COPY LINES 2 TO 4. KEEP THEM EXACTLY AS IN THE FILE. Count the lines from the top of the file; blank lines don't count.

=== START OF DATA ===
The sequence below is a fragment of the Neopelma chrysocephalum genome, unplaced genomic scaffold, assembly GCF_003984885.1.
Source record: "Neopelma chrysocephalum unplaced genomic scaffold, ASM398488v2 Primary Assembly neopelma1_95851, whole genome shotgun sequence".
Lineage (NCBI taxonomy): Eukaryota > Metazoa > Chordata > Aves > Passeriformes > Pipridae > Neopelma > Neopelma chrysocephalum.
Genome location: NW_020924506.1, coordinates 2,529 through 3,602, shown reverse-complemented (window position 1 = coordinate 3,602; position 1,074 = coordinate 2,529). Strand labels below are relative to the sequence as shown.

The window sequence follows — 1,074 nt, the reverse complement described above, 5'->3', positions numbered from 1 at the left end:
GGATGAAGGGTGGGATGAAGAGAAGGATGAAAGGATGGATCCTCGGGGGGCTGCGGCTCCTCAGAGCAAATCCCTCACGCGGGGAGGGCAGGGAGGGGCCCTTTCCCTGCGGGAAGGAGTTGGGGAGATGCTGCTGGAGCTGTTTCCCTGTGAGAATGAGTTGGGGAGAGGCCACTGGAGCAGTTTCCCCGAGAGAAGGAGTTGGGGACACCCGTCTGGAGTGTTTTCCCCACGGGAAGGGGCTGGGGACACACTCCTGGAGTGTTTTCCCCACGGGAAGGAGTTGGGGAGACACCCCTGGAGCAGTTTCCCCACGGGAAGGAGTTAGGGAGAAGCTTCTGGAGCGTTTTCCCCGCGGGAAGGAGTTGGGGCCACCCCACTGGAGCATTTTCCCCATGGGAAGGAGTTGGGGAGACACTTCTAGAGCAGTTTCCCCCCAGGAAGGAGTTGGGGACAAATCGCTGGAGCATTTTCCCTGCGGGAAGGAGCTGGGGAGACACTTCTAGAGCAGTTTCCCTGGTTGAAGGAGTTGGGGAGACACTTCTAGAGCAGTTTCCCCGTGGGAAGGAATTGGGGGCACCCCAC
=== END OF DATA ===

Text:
Source record: "Neopelma chrysocephalum unplaced genomic scaffold, ASM398488v2 Primary Assembly neopelma1_95851, whole genome shotgun sequence".
Lineage (NCBI taxonomy): Eukaryota > Metazoa > Chordata > Aves > Passeriformes > Pipridae > Neopelma > Neopelma chrysocephalum.
Genome location: NW_020924506.1, coordinates 2,529 through 3,602, shown reverse-complemented (window position 1 = coordinate 3,602; position 1,074 = coordinate 2,529). Strand labels below are relative to the sequence as shown.